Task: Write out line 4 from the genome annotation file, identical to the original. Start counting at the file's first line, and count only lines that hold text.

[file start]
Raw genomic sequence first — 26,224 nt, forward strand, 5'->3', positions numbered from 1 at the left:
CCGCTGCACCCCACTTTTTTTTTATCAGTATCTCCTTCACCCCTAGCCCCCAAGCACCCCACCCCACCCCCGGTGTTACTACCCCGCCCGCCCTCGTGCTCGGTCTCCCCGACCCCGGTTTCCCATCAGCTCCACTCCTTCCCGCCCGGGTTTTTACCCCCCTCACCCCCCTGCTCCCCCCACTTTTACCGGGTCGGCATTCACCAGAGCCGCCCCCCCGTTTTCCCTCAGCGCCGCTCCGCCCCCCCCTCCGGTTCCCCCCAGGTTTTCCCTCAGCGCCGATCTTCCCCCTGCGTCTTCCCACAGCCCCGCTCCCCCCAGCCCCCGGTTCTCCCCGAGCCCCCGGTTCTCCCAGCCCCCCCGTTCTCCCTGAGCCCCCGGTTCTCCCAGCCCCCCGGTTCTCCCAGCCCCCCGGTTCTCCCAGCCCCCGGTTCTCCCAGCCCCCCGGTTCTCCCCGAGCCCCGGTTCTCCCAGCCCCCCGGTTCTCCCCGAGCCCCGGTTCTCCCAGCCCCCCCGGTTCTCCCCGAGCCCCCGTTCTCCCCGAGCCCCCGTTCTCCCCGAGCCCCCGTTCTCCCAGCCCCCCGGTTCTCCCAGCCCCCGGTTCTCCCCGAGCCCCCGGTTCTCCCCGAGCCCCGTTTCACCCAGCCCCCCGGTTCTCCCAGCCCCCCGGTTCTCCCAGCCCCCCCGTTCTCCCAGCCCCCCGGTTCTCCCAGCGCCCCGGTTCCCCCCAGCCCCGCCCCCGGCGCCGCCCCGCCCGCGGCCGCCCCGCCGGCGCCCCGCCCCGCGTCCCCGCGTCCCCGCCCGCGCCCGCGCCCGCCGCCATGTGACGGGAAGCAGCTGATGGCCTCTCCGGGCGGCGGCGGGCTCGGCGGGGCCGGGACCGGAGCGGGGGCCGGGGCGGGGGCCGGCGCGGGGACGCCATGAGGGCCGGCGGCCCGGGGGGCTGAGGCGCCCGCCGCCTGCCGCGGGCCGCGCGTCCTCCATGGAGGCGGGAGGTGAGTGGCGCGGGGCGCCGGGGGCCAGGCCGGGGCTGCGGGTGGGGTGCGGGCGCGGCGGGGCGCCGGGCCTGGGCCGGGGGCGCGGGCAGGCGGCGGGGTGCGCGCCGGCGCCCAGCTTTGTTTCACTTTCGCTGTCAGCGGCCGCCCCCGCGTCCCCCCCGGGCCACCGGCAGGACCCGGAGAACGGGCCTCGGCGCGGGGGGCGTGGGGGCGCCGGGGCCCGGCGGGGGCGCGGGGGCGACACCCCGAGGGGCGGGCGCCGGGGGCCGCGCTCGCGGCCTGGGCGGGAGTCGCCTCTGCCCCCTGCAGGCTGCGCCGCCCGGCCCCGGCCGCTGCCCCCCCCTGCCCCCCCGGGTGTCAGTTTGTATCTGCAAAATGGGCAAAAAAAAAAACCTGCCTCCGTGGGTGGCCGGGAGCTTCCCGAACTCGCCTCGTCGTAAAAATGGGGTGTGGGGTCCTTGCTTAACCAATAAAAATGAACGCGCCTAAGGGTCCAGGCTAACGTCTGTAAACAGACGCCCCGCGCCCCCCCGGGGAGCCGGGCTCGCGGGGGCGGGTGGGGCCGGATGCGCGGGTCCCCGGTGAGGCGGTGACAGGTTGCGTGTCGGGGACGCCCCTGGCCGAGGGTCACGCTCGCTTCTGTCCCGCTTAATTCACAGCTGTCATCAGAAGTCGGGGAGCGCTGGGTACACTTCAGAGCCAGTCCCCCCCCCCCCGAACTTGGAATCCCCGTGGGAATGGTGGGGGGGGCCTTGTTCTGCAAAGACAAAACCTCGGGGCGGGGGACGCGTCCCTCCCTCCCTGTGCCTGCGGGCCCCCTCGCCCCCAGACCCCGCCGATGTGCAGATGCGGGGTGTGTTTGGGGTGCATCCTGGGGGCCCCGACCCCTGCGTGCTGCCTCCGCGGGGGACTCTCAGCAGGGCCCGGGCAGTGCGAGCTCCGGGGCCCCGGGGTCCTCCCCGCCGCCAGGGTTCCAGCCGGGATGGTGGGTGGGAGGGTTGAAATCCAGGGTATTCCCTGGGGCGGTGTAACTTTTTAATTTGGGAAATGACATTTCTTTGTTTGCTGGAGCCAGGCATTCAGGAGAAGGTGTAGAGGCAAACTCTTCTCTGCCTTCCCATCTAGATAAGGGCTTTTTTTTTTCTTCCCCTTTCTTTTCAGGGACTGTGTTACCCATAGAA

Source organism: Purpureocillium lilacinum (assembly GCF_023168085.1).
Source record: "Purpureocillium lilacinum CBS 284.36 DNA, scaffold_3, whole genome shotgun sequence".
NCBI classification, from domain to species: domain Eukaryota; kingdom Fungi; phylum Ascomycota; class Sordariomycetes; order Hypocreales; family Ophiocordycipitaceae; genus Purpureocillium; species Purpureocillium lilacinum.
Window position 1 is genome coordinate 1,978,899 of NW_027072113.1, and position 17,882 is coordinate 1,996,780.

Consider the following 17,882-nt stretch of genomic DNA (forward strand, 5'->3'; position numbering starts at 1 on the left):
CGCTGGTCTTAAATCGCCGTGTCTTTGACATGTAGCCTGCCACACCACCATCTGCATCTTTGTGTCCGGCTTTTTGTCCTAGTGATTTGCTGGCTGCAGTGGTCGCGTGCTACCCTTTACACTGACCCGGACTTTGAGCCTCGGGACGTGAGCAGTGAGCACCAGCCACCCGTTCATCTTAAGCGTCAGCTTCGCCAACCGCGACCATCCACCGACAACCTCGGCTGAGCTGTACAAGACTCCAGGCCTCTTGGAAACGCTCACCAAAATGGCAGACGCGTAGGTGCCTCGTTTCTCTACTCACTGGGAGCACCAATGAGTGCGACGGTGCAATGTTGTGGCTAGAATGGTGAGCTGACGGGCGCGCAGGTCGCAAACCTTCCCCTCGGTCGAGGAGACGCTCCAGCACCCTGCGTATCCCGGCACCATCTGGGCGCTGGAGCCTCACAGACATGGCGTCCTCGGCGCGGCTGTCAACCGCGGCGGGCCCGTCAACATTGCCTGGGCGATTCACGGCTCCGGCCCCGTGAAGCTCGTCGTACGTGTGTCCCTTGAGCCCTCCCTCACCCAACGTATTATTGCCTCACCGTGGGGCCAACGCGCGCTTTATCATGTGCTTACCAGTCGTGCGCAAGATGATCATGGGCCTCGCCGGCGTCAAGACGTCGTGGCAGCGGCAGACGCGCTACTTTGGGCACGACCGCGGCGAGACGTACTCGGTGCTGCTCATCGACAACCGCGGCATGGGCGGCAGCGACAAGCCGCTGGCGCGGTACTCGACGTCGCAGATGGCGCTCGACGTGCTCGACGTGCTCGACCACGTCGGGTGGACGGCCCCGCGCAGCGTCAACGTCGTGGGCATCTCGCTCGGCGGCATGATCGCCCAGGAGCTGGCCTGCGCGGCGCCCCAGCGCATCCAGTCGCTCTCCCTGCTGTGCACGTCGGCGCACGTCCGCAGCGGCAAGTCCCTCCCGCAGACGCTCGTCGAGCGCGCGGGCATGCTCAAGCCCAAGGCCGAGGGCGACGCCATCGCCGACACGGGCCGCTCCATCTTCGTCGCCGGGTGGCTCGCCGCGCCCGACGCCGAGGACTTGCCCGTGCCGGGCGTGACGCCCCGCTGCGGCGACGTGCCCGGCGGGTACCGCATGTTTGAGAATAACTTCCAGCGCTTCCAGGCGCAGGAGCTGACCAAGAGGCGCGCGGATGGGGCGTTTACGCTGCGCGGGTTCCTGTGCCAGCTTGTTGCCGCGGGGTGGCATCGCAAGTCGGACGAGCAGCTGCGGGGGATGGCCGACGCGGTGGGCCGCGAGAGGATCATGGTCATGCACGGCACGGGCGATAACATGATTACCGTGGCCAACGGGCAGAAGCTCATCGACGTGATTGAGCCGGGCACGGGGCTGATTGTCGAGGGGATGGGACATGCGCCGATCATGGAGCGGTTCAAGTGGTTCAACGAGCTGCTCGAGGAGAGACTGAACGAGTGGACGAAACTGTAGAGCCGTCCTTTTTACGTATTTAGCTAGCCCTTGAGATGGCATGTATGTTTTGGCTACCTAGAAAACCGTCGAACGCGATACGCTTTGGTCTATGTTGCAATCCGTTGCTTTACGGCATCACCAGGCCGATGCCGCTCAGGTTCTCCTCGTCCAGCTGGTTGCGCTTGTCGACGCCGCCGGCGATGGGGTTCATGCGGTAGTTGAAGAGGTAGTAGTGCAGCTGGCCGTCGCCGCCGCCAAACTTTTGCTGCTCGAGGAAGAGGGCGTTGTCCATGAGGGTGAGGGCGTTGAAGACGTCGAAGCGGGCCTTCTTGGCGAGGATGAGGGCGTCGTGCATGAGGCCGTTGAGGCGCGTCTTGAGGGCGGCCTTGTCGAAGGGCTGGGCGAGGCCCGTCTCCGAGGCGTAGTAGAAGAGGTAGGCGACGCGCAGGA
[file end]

Source record: "Purpureocillium lilacinum CBS 284.36 DNA, scaffold_3, whole genome shotgun sequence".